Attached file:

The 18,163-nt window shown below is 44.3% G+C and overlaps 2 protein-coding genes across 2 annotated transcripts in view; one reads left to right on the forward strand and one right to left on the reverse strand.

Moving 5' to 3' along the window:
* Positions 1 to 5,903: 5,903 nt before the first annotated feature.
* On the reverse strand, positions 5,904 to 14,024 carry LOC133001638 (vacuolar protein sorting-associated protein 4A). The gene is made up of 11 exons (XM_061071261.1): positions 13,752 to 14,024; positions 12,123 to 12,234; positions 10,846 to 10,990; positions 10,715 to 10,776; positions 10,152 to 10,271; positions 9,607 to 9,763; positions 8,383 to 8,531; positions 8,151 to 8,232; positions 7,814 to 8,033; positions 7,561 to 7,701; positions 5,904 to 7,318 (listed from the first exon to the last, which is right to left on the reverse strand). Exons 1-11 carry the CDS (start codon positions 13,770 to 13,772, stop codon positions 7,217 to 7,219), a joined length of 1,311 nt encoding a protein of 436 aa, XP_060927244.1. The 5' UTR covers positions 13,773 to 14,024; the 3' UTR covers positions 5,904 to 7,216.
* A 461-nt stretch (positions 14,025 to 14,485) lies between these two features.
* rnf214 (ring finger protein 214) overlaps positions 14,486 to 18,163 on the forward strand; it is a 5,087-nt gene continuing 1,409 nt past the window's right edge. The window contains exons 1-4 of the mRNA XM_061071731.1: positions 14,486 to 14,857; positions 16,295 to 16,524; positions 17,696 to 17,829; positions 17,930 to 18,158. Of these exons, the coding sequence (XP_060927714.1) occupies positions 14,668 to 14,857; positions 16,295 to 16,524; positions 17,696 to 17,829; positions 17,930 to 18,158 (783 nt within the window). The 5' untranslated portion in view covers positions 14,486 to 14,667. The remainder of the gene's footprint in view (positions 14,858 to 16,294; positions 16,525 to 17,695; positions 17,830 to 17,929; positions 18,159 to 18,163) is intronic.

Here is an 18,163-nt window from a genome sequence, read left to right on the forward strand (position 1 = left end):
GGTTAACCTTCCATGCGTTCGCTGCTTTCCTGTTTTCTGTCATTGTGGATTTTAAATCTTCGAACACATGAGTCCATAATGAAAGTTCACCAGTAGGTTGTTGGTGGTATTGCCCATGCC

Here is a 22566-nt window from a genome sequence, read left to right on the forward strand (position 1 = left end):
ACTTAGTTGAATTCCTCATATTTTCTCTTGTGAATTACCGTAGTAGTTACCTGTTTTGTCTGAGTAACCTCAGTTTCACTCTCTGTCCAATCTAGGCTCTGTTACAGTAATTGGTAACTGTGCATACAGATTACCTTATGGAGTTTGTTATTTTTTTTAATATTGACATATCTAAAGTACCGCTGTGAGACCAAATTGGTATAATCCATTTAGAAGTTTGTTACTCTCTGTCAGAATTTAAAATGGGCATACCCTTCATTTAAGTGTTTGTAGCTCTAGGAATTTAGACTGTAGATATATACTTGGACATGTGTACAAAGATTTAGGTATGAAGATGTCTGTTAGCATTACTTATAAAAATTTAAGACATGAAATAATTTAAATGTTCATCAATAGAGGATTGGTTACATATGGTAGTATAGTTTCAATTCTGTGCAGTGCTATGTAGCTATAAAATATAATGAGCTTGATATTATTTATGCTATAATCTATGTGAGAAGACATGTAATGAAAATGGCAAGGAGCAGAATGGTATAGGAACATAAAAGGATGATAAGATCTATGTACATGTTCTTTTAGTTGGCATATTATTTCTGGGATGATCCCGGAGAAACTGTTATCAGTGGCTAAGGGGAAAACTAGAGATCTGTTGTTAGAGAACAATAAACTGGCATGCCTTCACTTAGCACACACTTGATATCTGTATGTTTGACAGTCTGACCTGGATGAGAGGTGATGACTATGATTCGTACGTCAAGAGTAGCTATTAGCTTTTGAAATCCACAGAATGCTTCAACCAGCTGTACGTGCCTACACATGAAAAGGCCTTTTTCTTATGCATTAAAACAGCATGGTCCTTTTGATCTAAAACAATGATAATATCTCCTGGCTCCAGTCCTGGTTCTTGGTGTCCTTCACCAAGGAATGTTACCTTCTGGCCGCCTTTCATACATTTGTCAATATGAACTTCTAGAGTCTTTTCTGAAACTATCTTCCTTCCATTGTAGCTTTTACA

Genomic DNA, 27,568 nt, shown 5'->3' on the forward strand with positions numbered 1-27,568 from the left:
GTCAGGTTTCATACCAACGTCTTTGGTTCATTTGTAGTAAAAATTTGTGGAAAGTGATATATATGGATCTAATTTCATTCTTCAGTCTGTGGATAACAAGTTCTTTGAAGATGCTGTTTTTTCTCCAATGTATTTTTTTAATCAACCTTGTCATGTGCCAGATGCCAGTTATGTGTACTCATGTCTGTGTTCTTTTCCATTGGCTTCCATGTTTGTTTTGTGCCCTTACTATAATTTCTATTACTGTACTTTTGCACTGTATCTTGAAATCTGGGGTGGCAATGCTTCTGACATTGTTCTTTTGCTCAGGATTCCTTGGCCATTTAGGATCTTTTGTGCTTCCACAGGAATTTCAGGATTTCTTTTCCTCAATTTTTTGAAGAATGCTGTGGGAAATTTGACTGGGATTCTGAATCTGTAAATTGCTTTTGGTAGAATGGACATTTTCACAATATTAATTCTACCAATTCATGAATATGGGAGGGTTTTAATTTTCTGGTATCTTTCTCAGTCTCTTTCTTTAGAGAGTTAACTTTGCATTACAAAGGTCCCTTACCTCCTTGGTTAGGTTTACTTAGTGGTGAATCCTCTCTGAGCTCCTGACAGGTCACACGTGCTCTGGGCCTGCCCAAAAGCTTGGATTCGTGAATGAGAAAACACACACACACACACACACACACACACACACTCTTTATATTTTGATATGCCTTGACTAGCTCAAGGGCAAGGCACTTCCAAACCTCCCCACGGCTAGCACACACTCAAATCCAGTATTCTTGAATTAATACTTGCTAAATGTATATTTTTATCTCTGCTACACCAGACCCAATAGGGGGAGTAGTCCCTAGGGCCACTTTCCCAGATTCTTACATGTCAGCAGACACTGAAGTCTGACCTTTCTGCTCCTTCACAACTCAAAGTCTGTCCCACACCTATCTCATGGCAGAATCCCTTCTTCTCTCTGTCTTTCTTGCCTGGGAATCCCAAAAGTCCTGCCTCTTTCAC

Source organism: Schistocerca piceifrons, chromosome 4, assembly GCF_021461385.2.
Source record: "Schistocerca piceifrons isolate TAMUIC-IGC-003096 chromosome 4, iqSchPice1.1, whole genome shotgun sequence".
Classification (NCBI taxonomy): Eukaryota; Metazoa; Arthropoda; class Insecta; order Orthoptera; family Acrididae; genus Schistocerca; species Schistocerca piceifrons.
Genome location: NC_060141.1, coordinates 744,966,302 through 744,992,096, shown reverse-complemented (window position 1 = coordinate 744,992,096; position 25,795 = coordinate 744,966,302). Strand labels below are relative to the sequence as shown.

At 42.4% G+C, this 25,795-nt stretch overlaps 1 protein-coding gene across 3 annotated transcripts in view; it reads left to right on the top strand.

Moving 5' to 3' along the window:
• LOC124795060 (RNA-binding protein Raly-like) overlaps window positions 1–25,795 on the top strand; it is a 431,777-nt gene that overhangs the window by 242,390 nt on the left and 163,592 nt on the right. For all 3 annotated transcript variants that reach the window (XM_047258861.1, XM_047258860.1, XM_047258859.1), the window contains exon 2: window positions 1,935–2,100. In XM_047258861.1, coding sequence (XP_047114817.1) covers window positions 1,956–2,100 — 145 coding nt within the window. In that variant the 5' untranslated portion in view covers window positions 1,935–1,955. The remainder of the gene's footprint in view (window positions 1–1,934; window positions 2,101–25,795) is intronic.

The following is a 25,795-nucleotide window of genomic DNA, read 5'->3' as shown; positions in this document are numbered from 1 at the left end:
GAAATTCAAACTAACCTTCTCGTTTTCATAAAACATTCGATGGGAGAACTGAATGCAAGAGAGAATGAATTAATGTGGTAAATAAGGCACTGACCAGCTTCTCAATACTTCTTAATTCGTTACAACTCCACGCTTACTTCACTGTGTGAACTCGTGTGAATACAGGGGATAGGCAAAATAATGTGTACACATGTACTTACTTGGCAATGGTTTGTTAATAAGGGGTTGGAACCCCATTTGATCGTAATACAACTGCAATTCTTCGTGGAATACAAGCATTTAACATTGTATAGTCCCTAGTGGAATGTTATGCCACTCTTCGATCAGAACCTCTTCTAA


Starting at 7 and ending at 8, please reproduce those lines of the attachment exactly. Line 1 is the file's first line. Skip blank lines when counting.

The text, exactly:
Here is an 18,163-nt window from a genome sequence, read left to right on the forward strand (position 1 = left end):
GGTTAACCTTCCATGCGTTCGCTGCTTTCCTGTTTTCTGTCATTGTGGATTTTAAATCTTCGAACACATGAGTCCATAATGAAAGTTCACCAGTAGGTTGTTGGTGGTATTGCCCATGCC